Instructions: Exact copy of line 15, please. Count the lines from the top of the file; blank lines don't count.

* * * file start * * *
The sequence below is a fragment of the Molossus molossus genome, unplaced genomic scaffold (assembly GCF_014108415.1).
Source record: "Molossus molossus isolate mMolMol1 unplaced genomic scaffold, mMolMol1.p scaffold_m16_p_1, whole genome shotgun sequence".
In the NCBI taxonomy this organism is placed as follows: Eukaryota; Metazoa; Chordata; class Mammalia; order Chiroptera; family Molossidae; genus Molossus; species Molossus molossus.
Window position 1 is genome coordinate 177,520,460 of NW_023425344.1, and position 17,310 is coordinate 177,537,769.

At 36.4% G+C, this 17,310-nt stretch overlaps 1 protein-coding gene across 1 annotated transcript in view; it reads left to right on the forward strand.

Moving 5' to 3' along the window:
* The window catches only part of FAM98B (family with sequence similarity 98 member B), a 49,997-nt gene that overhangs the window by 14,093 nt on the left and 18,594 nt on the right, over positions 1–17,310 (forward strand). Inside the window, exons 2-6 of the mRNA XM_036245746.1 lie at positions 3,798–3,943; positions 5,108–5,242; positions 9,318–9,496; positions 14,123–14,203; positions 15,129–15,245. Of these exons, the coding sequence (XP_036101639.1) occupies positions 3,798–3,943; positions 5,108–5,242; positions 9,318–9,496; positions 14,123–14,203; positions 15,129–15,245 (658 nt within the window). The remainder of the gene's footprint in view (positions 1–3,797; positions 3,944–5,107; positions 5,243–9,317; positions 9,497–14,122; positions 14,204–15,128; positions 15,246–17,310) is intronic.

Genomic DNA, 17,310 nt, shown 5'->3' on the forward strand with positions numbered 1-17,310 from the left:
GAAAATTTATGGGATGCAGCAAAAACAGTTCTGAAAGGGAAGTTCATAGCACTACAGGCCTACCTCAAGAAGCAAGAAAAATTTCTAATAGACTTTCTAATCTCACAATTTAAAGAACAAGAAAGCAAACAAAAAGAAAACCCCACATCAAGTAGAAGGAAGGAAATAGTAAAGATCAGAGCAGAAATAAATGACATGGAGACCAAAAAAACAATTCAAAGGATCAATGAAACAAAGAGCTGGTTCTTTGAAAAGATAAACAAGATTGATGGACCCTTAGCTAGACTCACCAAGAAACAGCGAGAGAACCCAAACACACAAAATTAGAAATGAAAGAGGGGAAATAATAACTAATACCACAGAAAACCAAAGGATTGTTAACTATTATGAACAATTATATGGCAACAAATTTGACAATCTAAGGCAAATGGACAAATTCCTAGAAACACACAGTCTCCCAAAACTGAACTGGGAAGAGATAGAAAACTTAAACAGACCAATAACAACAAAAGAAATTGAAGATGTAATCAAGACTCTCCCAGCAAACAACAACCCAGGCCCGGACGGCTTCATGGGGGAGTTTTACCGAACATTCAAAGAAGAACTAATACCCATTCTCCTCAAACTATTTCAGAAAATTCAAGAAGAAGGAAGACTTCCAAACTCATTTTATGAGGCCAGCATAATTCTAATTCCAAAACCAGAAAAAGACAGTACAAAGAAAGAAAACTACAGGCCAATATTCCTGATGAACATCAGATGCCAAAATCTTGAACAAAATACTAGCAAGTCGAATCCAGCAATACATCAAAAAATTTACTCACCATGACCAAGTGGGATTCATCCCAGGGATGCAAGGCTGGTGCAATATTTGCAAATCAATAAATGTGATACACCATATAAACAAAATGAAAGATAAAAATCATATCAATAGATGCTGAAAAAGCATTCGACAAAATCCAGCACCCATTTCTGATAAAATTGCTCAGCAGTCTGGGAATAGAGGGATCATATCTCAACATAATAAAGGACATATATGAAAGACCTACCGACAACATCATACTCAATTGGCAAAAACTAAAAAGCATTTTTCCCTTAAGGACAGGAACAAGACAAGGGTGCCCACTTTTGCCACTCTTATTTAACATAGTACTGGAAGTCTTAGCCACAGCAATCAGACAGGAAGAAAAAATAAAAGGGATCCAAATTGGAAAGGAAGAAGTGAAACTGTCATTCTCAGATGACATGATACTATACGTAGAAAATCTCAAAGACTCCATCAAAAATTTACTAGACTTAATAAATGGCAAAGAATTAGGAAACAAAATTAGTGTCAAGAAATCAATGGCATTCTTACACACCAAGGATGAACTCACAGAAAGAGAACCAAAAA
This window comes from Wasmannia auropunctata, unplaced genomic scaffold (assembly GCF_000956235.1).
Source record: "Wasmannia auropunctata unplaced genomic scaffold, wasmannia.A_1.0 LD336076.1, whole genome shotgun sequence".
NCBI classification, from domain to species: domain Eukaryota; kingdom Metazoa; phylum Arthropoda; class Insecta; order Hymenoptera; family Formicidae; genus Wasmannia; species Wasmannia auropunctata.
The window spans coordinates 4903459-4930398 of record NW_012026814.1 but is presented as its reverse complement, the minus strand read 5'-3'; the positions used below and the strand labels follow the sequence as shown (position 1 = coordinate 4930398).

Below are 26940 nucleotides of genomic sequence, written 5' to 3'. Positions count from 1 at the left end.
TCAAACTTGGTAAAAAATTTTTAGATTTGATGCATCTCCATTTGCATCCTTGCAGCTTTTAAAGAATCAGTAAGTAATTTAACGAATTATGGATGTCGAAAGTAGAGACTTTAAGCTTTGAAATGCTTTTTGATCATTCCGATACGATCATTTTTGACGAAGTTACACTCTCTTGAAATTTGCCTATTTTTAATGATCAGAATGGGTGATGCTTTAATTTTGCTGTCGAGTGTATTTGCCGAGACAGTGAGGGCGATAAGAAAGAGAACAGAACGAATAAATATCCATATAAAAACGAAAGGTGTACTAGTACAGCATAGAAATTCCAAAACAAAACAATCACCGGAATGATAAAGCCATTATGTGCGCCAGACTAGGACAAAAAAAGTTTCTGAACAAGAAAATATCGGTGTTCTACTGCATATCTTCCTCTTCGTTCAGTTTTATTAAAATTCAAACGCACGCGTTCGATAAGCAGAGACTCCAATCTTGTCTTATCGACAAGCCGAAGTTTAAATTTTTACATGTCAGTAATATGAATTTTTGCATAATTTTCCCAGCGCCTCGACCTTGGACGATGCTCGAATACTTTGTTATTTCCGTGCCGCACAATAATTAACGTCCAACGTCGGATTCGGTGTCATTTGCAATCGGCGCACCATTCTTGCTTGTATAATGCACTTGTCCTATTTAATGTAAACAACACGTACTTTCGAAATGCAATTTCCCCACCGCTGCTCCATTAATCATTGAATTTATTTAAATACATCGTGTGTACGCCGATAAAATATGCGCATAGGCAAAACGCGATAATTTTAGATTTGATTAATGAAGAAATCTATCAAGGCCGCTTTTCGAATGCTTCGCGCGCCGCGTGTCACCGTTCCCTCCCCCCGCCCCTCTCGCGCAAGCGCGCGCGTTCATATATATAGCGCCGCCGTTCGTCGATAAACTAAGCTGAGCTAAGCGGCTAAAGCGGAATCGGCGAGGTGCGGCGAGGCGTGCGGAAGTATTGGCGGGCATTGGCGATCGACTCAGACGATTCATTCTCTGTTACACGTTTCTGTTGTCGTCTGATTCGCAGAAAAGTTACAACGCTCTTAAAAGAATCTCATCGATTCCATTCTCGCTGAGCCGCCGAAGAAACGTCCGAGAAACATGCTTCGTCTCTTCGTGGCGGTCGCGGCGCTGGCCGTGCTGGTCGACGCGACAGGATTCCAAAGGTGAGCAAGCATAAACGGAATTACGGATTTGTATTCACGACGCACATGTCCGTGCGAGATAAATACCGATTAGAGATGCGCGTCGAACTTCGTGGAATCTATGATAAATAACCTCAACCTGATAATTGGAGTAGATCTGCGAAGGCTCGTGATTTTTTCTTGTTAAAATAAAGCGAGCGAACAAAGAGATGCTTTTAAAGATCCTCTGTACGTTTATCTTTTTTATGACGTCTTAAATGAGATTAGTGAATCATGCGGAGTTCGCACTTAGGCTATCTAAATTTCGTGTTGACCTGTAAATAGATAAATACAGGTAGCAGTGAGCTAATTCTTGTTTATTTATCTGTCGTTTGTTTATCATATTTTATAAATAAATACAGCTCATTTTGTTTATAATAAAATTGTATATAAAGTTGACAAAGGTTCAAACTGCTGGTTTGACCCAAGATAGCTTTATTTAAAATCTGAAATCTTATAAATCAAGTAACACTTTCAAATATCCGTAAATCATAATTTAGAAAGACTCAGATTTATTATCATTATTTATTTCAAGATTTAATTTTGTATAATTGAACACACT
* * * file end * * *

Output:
TCAAACTTGGTAAAAAATTTTTAGATTTGATGCATCTCCATTTGCATCCTTGCAGCTTTTAAAGAATCAGTAAGTAATTTAACGAATTATGGATGTCGAAAGTAGAGACTTTAAGCTTTGAAATGCTTTTTGATCATTCCGATACGATCATTTTTGACGAAGTTACACTCTCTTGAAATTTGCCTATTTTTAATGATCAGAATGGGTGATGCTTTAATTTTGCTGTCGAGTGTATTTGCCGAGACAGTGAGGGCGATAAGAAAGAGAACAGAACGAATAAATATCCATATAAAAACGAAAGGTGTACTAGTACAGCATAGAAATTCCAAAACAAAACAATCACCGGAATGATAAAGCCATTATGTGCGCCAGACTAGGACAAAAAAAGTTTCTGAACAAGAAAATATCGGTGTTCTACTGCATATCTTCCTCTTCGTTCAGTTTTATTAAAATTCAAACGCACGCGTTCGATAAGCAGAGACTCCAATCTTGTCTTATCGACAAGCCGAAGTTTAAATTTTTACATGTCAGTAATATGAATTTTTGCATAATTTTCCCAGCGCCTCGACCTTGGACGATGCTCGAATACTTTGTTATTTCCGTGCCGCACAATAATTAACGTCCAACGTCGGATTCGGTGTCATTTGCAATCGGCGCACCATTCTTGCTTGTATAATGCACTTGTCCTATTTAATGTAAACAACACGTACTTTCGAAATGCAATTTCCCCACCGCTGCTCCATTAATCATTGAATTTATTTAAATACATCGTGTGTACGCCGATAAAATATGCGCATAGGCAAAACGCGATAATTTTAGATTTGATTAATGAAGAAATCTATCAAGGCCGCTTTTCGAATGCTTCGCGCGCCGCGTGTCACCGTTCCCTCCCCCCGCCCCTCTCGCGCAAGCGCGCGCGTTCATATATATAGCGCCGCCGTTCGTCGATAAACTAAGCTGAGCTAAGCGGCTAAAGCGGAATCGGCGAGGTGCGGCGAGGCGTGCGGAAGTATTGGCGGGCATTGGCGATCGACTCAGACGATTCATTCTCTGTTACACGTTTCTGTTGTCGTCTGATTCGCAGAAAAGTTACAACGCTCTTAAAAGAATCTCATCGATTCCATTCTCGCTGAGCCGCCGAAGAAACGTCCGAGAAACATGCTTCGTCTCTTCGTGGCGGTCGCGGCGCTGGCCGTGCTGGTCGACGCGACAGGATTCCAAAGGTGAGCAAGCATAAACGGAATTACGGATTTGTATTCACGACGCACATGTCCGTGCGAGATAAATACCGATTAGAGATGCGCGTCGAACTTCGTGGAATCTATGATAAATAACCTCAACCTGATAATTGGAGTAGATCTGCGAAGGCTCGTGATTTTTTCTTGTTAAAATAAAGCGAGCGAACAAAGAGATGCTTTTAAAGATCCTCTGTACGTTTATCTTTTTTATGACGTCTTAAATGAGATTAGTGAATCATGCGGAGTTCGCACTTAGGCTATCTAAATTTCGTGTTGACCTGTAAATAGATAAATACAGGTAGCAGTGAGCTAATTCTTGTTTATTTATCTGTCGTTTGTTTATCATATTTTATAAATAAATACAGCTCATTTTGTTTATAATAAAATTGTATATAAAGTTGACAAAGGTTCAAACTGCTGGTTTGACCCAAGATAGCTTTATTTAAAATCTGAAATCTTATAAATCAAGTAACACTTTCAAATATCCGTAAATCATAATTTAGAAAGACTCAGATTTATTATCATTATTTATTTCAAGATTTAATTTTGTATAATTGAACACACT